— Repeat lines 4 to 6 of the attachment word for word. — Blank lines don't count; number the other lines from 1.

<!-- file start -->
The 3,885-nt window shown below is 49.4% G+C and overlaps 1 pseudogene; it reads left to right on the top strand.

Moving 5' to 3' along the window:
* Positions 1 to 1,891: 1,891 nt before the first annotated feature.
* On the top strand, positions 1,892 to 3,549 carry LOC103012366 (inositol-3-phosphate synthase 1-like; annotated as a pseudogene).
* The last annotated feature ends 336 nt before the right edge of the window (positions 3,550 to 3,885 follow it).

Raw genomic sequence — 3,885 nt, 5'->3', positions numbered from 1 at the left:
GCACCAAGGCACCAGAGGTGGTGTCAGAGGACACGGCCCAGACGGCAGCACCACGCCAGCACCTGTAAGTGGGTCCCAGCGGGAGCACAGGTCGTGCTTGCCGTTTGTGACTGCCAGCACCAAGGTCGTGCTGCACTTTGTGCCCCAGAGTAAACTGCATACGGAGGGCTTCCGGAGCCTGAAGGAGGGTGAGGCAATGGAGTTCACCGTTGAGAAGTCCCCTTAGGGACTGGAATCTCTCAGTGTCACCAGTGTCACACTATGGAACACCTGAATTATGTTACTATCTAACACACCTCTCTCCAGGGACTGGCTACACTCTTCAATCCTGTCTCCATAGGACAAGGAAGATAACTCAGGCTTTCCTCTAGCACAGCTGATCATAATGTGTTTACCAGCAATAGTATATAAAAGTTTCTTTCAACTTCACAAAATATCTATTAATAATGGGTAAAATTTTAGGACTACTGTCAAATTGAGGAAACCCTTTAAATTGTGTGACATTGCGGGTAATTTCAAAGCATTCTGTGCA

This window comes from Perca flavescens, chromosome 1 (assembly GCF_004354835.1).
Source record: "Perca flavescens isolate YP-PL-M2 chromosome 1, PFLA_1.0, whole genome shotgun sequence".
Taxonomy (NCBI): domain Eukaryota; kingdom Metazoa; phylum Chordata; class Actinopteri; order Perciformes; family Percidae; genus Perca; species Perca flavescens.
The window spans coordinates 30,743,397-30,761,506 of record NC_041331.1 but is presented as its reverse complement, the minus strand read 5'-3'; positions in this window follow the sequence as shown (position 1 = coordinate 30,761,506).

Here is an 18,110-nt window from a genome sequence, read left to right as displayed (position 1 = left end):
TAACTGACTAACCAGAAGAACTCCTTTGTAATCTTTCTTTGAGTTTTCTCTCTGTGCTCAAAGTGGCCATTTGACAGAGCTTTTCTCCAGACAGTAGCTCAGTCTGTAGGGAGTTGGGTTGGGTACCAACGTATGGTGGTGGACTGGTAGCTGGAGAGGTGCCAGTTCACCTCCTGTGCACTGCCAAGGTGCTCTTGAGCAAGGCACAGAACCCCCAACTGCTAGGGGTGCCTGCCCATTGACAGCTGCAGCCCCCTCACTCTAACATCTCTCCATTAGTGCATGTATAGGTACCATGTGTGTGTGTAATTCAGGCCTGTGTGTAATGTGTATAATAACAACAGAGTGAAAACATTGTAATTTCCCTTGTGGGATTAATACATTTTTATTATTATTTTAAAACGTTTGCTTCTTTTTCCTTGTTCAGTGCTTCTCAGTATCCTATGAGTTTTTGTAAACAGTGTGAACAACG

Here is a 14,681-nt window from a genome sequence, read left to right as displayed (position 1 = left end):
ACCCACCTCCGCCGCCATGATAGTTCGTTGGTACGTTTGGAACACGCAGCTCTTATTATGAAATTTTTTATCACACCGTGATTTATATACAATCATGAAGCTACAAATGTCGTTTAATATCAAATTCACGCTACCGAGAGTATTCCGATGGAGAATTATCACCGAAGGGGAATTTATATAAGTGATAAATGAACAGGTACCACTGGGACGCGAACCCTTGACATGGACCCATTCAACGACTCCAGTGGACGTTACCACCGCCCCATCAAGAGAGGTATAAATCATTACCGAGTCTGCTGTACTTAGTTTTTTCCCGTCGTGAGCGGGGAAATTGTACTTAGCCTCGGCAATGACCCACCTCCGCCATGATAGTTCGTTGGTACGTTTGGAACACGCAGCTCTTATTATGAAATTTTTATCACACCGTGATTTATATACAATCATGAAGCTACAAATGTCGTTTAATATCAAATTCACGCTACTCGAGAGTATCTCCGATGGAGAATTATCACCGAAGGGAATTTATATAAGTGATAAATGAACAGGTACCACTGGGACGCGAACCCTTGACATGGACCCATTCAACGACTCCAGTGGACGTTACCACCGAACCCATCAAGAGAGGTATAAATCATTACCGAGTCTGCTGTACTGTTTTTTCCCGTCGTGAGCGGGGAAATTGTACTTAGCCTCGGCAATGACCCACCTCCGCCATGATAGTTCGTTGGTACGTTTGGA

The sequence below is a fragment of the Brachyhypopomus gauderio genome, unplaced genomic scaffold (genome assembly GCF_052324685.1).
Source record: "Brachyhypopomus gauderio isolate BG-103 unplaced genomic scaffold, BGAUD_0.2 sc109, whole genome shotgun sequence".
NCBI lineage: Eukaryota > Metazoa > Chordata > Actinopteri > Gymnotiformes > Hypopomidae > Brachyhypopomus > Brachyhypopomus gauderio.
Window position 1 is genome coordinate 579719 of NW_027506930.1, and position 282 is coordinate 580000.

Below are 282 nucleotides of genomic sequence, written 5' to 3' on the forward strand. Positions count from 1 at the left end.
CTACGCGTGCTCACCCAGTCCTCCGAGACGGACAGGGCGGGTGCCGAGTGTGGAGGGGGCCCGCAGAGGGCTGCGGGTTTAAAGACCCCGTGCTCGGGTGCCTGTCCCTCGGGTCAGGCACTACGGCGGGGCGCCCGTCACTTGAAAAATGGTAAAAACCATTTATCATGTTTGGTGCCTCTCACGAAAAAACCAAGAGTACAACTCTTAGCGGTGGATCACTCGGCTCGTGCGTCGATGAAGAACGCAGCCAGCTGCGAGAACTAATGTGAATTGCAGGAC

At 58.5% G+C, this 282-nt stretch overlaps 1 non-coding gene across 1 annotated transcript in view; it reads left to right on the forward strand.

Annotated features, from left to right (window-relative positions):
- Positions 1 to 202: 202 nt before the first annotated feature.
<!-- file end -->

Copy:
* On the top strand, positions 1,892 to 3,549 carry LOC103012366 (inositol-3-phosphate synthase 1-like; annotated as a pseudogene).
* The last annotated feature ends 336 nt before the right edge of the window (positions 3,550 to 3,885 follow it).

Raw genomic sequence — 3,885 nt, 5'->3', positions numbered from 1 at the left: